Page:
Tuesday, July 25, 2006

Despair as forced marriages stay legal

Times Online reported The lives of young women might be ruined by the Government’s failure to make forced marriages illegal, a senior police officer has warned. Commander Steve Allen of the Metropolitan Police said that a decision by ministers last month to drop proposed legislation had been greeted by some ethnic minorities as a signal that forced marriage was acceptable.

They should have proceeded with the law.
His concern about the about-turn, which was partly prompted by fears that the new law would stigmatise Muslims, is shared by a Crown Prosecution Service director and the head of Scotland Yard’s Homicide Prevention Unit.
it would only "stigmatise" them if they insisted on doing something that British society did not approve of. If they did not like it, they could move to an Islamic society that would let them do what they wanted, but they should not expect British society to allow them to mistreat their children that way.
The head of a South Asian women’s charity said yesterday that girls were already suffering the consequences of the decision. Between 2003 and 2005, 518 forced marriages were recorded in London, and in 2005 more than 140 in Bradford. Campaigners say those are merely the tip of the iceberg. Most cases in Britain involve Muslim families, although the practice is not restricted to any particular religious or ethnic group. Most victims are aged between 16 and 20 and many suffer physical assault, death threats and false imprisonment, usually at the hands of close family members.
That is wrong, and should be stopped.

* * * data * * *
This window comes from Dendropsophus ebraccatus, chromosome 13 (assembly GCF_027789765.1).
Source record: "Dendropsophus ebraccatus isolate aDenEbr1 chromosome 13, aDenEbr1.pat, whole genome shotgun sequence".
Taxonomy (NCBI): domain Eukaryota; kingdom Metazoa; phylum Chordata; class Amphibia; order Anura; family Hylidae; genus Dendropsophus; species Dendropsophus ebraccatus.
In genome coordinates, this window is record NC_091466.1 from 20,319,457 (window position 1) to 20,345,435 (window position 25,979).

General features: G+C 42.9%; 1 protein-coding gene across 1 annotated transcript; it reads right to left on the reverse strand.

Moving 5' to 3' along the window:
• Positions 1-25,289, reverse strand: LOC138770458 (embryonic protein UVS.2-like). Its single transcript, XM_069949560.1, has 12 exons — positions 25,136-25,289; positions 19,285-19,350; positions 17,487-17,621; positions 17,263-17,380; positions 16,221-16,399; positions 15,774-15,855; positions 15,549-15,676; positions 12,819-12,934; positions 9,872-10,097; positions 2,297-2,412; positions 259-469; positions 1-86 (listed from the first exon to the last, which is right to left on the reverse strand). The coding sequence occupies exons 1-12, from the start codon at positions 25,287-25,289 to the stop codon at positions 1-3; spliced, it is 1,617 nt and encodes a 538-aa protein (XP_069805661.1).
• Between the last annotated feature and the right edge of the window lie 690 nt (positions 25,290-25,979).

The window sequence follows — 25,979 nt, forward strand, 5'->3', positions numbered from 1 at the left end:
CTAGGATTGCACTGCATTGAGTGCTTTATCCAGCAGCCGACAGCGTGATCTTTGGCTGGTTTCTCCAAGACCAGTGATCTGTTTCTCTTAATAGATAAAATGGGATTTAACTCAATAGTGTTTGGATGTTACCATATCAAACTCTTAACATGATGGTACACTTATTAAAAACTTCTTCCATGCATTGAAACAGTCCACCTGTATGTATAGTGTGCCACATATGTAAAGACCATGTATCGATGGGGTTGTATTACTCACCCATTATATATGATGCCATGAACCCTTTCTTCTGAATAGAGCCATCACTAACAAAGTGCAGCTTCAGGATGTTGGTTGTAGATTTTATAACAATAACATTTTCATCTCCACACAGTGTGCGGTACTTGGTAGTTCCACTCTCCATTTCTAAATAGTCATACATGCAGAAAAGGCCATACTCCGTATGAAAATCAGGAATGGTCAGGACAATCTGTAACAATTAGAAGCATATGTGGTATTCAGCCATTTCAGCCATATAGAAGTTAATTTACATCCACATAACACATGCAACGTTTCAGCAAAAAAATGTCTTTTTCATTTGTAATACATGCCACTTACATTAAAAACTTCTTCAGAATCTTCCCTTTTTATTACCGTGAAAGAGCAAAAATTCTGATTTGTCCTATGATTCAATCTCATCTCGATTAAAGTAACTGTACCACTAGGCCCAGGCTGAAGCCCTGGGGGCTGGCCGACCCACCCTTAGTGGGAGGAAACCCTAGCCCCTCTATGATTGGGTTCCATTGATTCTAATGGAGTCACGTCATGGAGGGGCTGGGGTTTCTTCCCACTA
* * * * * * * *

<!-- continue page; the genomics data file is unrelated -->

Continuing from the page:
Suicide rates among young Asian women are more than three times the national average and about 12 women every year die as a result of so-called “honour killings”.

Last September the Home Office launched a consultation paper on creating a specific criminal offence of forcing someone into wedlock. Although the proposal was welcomed by many victims’ groups, some organisations complained that it would increase racial segregation. The Muslim Council of Britain gave a warning that such a law might become “another way to stigmatise our communities”.
The Muslim Council of Britain should be "stigmatised" out of the country.
When Baroness Scotland, the Home Office Minister, announced the Government’s reversal, she said that most of those consulted “felt that the disadvantages of creating new legislation would outweigh the advantages”.
What are the disadvantages of stopping honor killings, and stopping forcing girls into marriages they don't want.
Mr Allen, who tackles honour-related violence and advises the Association of Chief Police Officers on the issue, told The Times: “There is a school of thought which suggests that a specific piece of legislation may have the impact of driving the practice further underground .
So to avoid driving it underground, you are going to allow it in public?
For me the persuasive argument is about the message we send out. We have already received feedback from community groups suggesting that the decision not to make it a criminal offence means it must be all right. “We need political and faith leaders from within these communities to stand up and utterly reject these practices.” Nazir Afzal, the Crown Prosecution Service director for London West, said that a new law would have helped campaigners in minority communities to stamp out forced marriage. “I have heard it said that a new criminal offence would be just another stick to beat the Muslim community with, but my belief is that we should be carrying our own stick,” he said.

“More than 60 per cent of cases involve Muslim families, particularly Pakistani Muslim families, yet there is no faith foundation for it A forced marriage in Islam is no marriage at all. The community has a responsibility. I hear dialogue from victims but I don’t hear a great deal from Muslim men.”

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